How to Replace a Toilet Shut-Off Valve

 How to Replace a Toilet Shut-Off Valve


That inconspicuous toilet shut-off valve doesn’t see much action. In fact, that valve may sit for years without ever being closed. That’s not a good thing. After going unused for so long, the valve’s rubber washers begin to dry rot so that when you finally give it a turn, it leaks. And since the valve is usually only closed when the toilet isn’t working, a leaking shut-off valve often adds insult to a repair that’s already in progress.

This guide shares how to replace a toilet shut-off valve to get that leak fixed and your porcelain throne back in service as soon as possible.

Tools & Materials

Before You Begin

Replace a Toilet Shut-Off Valve: Inspecting the Pipes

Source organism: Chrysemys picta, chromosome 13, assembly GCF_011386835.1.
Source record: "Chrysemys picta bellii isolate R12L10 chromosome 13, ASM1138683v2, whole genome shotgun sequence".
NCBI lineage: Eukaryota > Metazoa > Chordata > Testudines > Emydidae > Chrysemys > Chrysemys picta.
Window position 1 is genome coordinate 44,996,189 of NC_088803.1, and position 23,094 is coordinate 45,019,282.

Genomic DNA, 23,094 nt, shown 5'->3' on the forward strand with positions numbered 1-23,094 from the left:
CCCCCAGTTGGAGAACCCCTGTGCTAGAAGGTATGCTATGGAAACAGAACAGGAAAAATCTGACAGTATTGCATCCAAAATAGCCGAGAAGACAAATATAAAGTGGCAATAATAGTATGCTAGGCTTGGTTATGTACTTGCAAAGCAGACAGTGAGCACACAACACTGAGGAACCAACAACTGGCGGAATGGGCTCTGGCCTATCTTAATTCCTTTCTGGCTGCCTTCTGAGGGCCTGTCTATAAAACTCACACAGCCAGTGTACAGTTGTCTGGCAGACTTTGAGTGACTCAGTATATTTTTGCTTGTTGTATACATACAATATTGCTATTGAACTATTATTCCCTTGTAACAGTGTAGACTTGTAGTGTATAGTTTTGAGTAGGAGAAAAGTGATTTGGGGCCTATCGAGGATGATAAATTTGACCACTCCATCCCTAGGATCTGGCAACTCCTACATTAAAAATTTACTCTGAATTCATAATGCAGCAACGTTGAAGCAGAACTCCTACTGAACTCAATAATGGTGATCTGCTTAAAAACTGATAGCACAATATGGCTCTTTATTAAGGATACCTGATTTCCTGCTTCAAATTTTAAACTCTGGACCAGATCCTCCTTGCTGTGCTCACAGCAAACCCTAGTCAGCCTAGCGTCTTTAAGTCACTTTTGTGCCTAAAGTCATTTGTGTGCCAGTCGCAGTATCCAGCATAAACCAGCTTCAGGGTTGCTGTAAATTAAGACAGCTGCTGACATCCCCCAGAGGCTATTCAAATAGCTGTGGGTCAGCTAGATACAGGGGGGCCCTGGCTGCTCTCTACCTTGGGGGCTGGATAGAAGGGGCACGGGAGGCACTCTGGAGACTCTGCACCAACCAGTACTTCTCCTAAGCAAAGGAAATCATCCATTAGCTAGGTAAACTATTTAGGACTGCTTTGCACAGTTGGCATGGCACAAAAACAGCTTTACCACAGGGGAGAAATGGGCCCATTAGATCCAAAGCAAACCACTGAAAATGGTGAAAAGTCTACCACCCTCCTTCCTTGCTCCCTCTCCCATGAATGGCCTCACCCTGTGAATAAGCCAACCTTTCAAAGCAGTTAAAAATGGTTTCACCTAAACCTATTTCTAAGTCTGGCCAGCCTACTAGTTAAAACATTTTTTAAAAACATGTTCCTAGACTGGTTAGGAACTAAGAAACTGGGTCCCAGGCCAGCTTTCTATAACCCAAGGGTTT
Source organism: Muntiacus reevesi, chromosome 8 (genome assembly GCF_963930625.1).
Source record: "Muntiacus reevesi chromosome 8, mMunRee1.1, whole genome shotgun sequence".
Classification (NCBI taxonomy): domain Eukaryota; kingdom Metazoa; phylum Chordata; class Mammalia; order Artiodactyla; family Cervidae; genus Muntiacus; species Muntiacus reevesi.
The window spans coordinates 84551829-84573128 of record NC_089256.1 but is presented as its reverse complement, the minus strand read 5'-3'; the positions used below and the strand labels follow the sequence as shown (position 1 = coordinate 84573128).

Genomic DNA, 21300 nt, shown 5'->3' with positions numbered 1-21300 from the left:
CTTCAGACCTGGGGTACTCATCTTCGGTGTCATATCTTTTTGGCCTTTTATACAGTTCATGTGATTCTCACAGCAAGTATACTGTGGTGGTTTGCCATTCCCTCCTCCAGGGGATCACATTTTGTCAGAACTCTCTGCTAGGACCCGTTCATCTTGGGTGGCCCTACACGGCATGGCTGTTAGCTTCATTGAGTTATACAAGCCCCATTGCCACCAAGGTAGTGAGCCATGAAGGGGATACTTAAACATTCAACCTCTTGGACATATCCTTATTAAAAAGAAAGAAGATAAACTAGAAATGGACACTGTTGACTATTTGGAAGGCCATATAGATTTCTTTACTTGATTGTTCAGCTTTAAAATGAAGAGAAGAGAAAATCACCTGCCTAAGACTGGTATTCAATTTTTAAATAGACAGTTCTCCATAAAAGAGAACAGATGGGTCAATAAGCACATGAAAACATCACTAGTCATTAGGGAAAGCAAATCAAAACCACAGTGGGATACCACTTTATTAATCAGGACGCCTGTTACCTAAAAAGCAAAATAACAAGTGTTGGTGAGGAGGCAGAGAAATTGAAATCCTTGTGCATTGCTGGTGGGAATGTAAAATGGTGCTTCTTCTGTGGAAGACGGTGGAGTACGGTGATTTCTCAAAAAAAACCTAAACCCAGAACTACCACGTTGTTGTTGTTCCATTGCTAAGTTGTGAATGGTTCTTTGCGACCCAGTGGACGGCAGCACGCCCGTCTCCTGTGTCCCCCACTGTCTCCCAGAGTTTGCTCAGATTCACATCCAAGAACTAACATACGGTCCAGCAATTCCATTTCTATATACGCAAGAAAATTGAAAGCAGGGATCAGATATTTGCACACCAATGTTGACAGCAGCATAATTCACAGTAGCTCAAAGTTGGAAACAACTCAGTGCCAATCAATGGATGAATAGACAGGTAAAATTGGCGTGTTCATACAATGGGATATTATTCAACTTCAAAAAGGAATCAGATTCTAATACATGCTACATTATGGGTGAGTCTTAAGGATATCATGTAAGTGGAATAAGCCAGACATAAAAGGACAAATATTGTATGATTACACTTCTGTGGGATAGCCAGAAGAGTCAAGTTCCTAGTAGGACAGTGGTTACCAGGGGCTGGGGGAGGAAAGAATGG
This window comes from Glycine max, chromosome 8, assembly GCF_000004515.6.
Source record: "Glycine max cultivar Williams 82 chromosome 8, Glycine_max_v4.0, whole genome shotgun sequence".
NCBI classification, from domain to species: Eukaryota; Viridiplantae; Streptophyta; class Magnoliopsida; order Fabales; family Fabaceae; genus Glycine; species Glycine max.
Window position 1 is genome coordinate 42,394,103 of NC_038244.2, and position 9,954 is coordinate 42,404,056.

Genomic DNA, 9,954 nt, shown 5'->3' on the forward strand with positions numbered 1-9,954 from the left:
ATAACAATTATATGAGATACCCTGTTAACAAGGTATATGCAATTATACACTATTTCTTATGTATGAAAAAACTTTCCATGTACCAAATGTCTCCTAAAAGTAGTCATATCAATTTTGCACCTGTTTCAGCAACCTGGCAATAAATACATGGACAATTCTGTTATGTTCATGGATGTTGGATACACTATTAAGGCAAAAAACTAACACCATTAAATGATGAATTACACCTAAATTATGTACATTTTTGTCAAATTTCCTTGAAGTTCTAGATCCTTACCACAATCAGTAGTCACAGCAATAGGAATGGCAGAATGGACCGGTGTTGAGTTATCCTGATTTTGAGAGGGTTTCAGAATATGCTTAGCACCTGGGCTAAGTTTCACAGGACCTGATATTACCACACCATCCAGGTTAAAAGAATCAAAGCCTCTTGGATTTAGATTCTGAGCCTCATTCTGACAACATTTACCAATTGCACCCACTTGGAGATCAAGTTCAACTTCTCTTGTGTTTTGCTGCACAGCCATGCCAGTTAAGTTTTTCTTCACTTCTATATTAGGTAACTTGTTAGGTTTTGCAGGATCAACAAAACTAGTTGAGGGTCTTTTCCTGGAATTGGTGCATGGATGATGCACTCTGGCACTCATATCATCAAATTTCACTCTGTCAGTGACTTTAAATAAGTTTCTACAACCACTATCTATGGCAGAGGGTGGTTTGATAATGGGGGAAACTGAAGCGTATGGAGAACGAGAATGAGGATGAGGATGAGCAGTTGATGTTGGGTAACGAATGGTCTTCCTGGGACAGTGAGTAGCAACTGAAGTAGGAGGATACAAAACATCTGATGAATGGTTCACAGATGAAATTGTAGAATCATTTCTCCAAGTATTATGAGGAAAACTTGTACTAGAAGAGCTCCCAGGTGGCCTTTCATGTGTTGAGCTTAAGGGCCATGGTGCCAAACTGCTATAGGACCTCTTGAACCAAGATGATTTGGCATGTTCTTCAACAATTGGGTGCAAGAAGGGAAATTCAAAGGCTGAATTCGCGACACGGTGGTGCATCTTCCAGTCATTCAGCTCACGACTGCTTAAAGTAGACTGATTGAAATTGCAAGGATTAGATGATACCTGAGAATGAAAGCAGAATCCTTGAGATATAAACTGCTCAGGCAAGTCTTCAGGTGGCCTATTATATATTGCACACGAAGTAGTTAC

It’s vital to assess the type of plumbing you have before getting started with a toilet shut-off valve replacement.

  • If you live in a home built before 1980, chances are you have iron pipes. Corroded iron pipes can break and crumble when you attempt to remove an old shut-off valve, turning what was supposed to be an easy repair project into a DIY nightmare. For that reason, it’s best to hire a professional if you’re dealing with old cast iron plumbing.
  • You may also encounter copper plumbing. Copper pipes are often joined to toilet shut-off valves through a process called sweating, which involves soldering the joint with a blowtorch. This isn’t necessarily an obstacle for DIYers. You can easily cut a sweated copper joint and replace it with a compression connection, avoiding the need to wield high-intensity…

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